We were pleasantly surprised by the number of birds and were intrigued by a very friendly robin, which gave our boots a good going over. It seemed utterly convinced that something there must be edible. It checked out the tread of our boots, then the laces and eventually sampled my partner’s sock without success. Then, to our amazement, it started vigorously pecking at one place on Sarah’s leg, quickly drawing blood. It continued to peck and appeared to actually be drinking the blood! (See photo.) She eventually chased it off.
However, soon it was back hopping on my boot. It zeroed in on a small scab, ate it, and then started pecking away. Needless to say I soon put a stop to that!
I’m curious to hear if anyone else has ever had such an experience? I’ve had robins on my boots many times but they’ve never shown any interest in blood before.
Maybe this one has acquired some sandfly DNA as there are plenty around at the moment.
– River Howe
Climbers’ amazing achievement
What an achievement by Hamish Fleming and Alastair McDowell to summit all 24 of our highest peaks in just 31 days (‘24 peaks in 31 days’, February 2022).
I hope they filmed it. I always want to see New Zealand mountains at the Banff Mountain Film Festival. If it were to happen and they didn’t capture the expedition on film, now’s the time for a documentary filmmaker to sit down with these two (and their support crew) to capture impressions while they’re still fresh.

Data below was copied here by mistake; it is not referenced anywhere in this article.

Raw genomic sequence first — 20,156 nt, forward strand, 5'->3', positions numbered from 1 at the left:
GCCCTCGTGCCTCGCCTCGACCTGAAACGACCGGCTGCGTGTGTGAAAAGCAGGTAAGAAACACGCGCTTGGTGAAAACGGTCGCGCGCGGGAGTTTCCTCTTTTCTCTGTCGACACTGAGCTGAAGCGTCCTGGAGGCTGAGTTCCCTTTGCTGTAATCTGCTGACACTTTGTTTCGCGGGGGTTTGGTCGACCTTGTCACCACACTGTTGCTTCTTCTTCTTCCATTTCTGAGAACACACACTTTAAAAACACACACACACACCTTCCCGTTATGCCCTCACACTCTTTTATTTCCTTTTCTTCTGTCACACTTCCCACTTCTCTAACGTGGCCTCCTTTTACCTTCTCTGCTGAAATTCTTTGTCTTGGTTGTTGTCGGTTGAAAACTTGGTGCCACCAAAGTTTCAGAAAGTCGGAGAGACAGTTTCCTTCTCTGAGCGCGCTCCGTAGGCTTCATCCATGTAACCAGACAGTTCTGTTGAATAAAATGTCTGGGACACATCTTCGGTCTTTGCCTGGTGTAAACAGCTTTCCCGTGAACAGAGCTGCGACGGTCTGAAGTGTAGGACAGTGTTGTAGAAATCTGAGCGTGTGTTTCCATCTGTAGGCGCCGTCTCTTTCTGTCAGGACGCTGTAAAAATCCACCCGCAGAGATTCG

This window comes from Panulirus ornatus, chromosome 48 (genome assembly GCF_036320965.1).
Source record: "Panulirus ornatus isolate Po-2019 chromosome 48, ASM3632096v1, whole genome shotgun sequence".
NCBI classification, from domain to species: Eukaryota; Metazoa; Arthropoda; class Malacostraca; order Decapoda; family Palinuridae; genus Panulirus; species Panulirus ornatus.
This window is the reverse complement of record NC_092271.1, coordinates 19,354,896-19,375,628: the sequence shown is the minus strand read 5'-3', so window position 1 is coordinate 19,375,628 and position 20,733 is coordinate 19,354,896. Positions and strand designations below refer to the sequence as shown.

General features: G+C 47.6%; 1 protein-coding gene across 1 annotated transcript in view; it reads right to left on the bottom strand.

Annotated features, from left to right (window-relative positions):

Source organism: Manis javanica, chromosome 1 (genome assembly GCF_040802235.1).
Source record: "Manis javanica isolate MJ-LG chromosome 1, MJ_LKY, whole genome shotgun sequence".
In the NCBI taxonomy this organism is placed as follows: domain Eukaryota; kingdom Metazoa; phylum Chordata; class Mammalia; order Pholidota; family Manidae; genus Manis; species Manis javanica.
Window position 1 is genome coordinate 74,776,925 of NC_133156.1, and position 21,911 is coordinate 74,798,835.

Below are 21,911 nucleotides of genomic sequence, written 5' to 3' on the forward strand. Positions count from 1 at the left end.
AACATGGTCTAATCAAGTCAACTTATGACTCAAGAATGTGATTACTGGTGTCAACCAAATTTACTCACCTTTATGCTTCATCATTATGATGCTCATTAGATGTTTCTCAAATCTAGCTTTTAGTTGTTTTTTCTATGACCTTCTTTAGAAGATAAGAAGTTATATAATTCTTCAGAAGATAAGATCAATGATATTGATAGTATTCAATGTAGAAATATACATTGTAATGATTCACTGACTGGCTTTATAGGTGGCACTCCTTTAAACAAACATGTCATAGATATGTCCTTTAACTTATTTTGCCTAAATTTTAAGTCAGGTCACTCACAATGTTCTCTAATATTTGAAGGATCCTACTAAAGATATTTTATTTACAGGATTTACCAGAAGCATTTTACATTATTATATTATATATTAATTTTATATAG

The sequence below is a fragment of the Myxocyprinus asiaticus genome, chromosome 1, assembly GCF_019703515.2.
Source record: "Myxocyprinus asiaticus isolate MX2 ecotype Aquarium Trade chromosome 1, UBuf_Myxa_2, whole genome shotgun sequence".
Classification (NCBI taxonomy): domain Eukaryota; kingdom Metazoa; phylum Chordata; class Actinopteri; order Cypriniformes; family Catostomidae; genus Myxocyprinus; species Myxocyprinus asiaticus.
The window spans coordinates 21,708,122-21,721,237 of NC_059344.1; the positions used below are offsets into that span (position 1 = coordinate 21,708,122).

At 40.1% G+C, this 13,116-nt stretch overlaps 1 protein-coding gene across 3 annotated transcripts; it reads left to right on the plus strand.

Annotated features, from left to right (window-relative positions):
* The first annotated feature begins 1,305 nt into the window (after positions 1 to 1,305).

– Gael Price
Advice for taking babies to huts
Adele Garrick (‘Pigeon Post’, February 2022) says that worry about the practicalities of sleeping in huts with her baby holds her back from doing overnight trips. I too find that sleep is the most challenging aspect of tramping with babies or toddlers. We have three children aged from five months to seven years and have done more than a dozen tramping nights with them.
We have taken them to small bookable huts like Packhorse and Rod Donald. We booked out all the bunks and invited extended family or friends to come with us. That way we didn’t need to worry about disturbing other trampers or having people wake the baby. Tracks with private accommodation, such as on the Queen Charlotte Walkway also allow a tramping experience without having to share a hut.